Power Tool

All About Generators

Power tools need, well, electric power to get them running and help you in doing your building and carpentry tasks. But what if you experience power outage and you’re in the middle of assembling your furniture or of a big house remodeling project? Nothing can be more annoying and perplexing than that.



If you think a generator is not necessary, think again – you won't know what will happen next! For emergencies such as an unexpected power outage, a reliable generator is a must-have addition to your power toolkit.


Not all generators are created equal, of course. Depending on your budget, need for convenience and standby power needs, you may buy a decent generator for as little as $900 or cough up as much as $8,000 for a superior model. With a wide range of sizes, models, features and pricing, it's absolutely necessary to choose a generator that will exactly cater to your situation.

In selecting a generator, you will have to work out on how much power do you actually need. This is an important first step in buying a generator. You will have to find out the amount of power needed to run the power tools and appliances you use.

List down the appliances you cannot live without such as lights, refrigerators, television, Wi-Fi router, desktop computer, microwave, television and radio, etc. Calculate on how much electricity they need by looking at their faceplate or user's manual. Then determine the total wattage of each of the appliances that you consider as essential. The generator you are about to purchase must be able to produce at least that total wattage you've just estimated (and preferably a little more wattage). Appliances with motors (such as refrigerators and furnace) may require additional wattage to start.

As for generators for smaller power tools (such jigsaws and circular saws), smaller portable generators will be a better bet. Portable generators are also ideal for outdoor equipment such as chainsaws, lawnmowers and hedge trimmers, and these tools usually need less than 3000 watts to run.

If you've encountered a generator before, most of the time you remember about it was its noise. If noise is of particular concern, take note of the generator's decibels as the basis of its noise level. A generator with 50 to 60 decibels is considered the least noisy, but if it roars at 80 decibels, then you will need to raise your voice in order to be heard. Fortunately, more recent generators come with encased motors and anti-vibration features but they carry a hefty price tag.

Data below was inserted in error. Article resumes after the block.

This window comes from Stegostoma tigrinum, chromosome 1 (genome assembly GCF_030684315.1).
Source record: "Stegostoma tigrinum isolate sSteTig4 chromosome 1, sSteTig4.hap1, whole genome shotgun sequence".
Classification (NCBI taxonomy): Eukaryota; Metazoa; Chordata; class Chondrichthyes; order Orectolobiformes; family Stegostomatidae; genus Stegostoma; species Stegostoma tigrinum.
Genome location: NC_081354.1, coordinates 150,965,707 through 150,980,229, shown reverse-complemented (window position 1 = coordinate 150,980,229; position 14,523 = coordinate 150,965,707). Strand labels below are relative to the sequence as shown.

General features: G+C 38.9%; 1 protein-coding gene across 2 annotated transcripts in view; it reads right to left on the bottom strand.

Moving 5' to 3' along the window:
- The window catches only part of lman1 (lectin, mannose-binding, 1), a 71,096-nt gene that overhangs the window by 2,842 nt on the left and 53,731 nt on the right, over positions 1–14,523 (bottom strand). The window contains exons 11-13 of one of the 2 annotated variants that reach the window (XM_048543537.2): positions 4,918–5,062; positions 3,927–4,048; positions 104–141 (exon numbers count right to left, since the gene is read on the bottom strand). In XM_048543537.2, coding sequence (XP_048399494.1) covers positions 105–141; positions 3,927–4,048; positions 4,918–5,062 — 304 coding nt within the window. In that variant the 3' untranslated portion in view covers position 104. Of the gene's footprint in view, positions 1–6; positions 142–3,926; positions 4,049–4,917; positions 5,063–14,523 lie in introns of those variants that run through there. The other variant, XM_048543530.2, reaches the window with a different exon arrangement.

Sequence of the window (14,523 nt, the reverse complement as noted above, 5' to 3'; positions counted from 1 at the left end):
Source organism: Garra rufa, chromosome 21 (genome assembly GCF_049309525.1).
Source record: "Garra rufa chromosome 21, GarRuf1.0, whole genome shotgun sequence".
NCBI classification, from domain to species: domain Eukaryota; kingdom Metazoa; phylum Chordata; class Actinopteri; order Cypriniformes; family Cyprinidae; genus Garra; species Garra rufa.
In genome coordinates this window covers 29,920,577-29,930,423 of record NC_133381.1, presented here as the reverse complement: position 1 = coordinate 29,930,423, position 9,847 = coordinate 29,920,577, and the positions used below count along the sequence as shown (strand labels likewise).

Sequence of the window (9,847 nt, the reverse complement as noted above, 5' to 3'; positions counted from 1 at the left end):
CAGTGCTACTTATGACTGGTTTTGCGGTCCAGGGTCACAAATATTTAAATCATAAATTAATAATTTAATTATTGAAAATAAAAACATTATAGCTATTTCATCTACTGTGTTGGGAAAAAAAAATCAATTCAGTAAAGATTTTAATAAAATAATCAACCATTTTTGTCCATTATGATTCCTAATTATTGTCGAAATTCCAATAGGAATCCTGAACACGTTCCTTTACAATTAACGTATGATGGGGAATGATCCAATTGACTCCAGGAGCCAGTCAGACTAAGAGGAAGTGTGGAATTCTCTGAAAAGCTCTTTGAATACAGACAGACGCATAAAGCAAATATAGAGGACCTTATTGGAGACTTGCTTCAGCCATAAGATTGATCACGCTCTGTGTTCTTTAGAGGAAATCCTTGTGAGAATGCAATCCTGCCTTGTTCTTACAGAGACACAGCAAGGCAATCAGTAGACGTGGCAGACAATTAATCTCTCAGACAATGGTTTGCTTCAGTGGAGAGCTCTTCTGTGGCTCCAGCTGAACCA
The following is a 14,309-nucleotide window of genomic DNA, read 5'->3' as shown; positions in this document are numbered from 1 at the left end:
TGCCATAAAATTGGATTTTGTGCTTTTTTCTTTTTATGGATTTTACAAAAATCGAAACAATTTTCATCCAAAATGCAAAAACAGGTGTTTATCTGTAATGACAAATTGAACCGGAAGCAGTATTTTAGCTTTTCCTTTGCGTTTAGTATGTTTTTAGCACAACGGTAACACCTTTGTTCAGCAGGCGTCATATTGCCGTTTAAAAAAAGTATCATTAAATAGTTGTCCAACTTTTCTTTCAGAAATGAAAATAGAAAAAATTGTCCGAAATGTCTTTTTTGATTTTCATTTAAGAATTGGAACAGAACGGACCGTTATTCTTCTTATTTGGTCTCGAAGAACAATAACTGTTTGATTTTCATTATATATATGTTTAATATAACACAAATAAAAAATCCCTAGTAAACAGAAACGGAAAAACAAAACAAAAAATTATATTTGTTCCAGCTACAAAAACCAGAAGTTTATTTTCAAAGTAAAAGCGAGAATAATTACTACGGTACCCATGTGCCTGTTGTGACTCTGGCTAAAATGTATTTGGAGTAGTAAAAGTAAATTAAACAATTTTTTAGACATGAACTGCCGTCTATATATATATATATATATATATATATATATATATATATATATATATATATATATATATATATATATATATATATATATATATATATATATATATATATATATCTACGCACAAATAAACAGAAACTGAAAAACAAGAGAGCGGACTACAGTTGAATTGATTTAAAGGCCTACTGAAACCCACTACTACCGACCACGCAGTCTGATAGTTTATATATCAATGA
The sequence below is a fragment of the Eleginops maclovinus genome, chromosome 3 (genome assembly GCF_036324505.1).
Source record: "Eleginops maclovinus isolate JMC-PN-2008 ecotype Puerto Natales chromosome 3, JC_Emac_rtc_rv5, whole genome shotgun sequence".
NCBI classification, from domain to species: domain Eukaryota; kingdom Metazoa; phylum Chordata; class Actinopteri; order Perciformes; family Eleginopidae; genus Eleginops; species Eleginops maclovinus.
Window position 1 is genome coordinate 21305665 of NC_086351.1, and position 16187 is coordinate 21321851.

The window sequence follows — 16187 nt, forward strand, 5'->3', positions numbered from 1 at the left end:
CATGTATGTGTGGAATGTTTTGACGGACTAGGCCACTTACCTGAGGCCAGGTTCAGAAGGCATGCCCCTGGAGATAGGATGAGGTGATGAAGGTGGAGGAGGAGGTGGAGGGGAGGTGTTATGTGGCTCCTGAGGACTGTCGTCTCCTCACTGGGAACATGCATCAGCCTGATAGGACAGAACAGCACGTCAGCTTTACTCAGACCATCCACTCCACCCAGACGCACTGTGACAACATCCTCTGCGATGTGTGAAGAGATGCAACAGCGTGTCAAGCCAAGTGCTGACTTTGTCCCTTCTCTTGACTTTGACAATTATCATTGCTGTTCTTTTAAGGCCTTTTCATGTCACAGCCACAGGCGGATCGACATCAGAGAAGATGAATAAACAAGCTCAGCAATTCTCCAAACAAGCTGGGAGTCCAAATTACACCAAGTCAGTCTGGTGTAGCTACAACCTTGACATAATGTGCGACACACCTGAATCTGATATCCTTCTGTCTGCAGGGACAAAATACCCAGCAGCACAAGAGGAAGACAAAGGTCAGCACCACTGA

Working with power tools and other related appliances would cause you to tend to move a lot. So if your concern is mobility, then you should get a generator that comes with wheels and handles so that it can be easily carried around. It's also important to check the weight of the model to make sure that lugging it around won't feel cumbersome and awkward.

Gas tank should also be a big factor. Generally, the more powerful the generator is, obviously the more fuel it consumes. Several models last from 2 to 10 hours. The tank capacity and size should also be taken into consideration – usually, the bigger the capacity, the less frequent your need to refill the tank. However, the bigger the tank capacity also means a bigger and heavier generator.

You may also like to include convenience and ease of use as additional factors in buying a generator. There are many inexpensive generators out there that feature the good ol' recoil method which requires a couple of pulls to start, just like starting a lawn mower. But there are newer generators with an electronic starter which requires only a switch, although they are a lot pricier.

Generators are sure to cause great danger if they're not being handled properly. Even smaller generators can produce high levels of electricity that can cause accidents, injuries and disasters. That's why it’s essential to read and understand what's in the user's manual, and carefully comply with the instructions and warnings that will guide you to start the run the generator safely.